If you’re familiar with what we do here in the Entertainment Engineering group at the University of Derby, you’ll know that we like to create useful bits of software and make them free for anyone to try out.
Just this week saw the release of the Low-Frequency Acoustics Toolbox (LowFAT), which is an updated and streamlined version of the FDTD Simulation Toolbox, which was originally developed back in 2008.
LowFAT allows you to run acoustic simulations in rectangular or non-rectangular spaces (2D or 3D) with sound sources and measurement points placed wherever you like. Once the simulation is finished you can analysis the data in many different ways, including creating animations to visualize the sound propagation in the space.
While the full set of features is described in detail in the LowFAT User’s Guide, I thought it’d be useful to walk through a quick demo of the software.
Let’s start by launching the application and selecting new configuration. You should see a window like this:
Then we’ll go into the room setup and define the space as shown:
Now let’s say we want to have four subwoofers in the space, all with a cardioid polar pattern and facing into the room (along the x-axis) and placed in the room corners (40 cm from any surfaces).
Lastly, we’ll create a 4 x 4 grid of measurement points with a height of 1.6 m.
Now it’s time to run the simulation. I’ll choose to save the full grid data so we can make animations later.
Now we’re ready to analyse the data!
We’ll start with looking at the raw impulse responses. Looking at the magnitude responses (from 20 – 100 Hz) with the theoretical axial and tangential modes overlaid let’s us know if the simulation is reasonably accurate:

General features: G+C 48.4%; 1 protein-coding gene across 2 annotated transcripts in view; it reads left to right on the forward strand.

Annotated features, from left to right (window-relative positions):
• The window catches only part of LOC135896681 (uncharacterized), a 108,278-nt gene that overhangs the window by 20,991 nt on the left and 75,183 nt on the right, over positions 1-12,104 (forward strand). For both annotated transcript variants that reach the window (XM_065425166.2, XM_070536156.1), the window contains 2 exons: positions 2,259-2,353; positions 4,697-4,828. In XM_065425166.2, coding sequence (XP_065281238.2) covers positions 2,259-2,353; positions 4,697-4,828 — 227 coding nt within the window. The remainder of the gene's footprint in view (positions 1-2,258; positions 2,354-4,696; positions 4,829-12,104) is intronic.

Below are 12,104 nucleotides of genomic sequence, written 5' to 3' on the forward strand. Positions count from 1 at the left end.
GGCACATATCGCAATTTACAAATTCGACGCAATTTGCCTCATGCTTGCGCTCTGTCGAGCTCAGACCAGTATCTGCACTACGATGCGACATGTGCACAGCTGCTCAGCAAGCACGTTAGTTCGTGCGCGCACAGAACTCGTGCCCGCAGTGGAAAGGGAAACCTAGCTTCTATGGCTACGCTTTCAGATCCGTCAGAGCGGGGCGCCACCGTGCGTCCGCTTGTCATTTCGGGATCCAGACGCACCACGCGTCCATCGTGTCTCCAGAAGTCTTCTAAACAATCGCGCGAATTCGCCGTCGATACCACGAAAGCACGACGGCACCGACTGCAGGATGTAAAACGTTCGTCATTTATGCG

You can see that the four subs in the room corners (on the floor) prevents the lowest two axial modes form exciting, thus reducing the seat-to-seat variance in the magnitude response. The theoretical modes seem to line up nicely with the simulation, so it seems pretty accurate so far!
Bringing in the time domain, we can look at the spectrogram for point (2,2) in the measurement point grid.
Let’s now look at the first horizontal axial mode (2, 0, 0) at 68.6 Hz and see what it’s doing in the room. I’ll change the source type to sinusoid and set the frequency. Then let’s look at the expected modal distribution.
Now, we can generate an animation to see if this is what we get. We’ll start with a 2D animation looking at a height of 1.6 m in the room.
Which we can also look at in 3D:
Finally, let say we want to hear how the low-frequency response differs from location to location. Tone bursts are great signals for this. Here’s a raw tone burst at 68.6 Hz compared to three of the measurement points:
Clearly, the time (and magnitude) response of the tone bursts is very position-dependent. Let’s have a listen:
Finally, we can load in an audio file and listen to how the low-frequency sounds (with the HF unaltered) at various locations:
If you were only running one subwoofer, then these differences would be even greater! We’ll save that for another post…
There’s much more you can do with the toolbox, but hopefully this gives you a feel for what’s possible. It’s currently a beta release, so try it out and please report back with any bugs you find.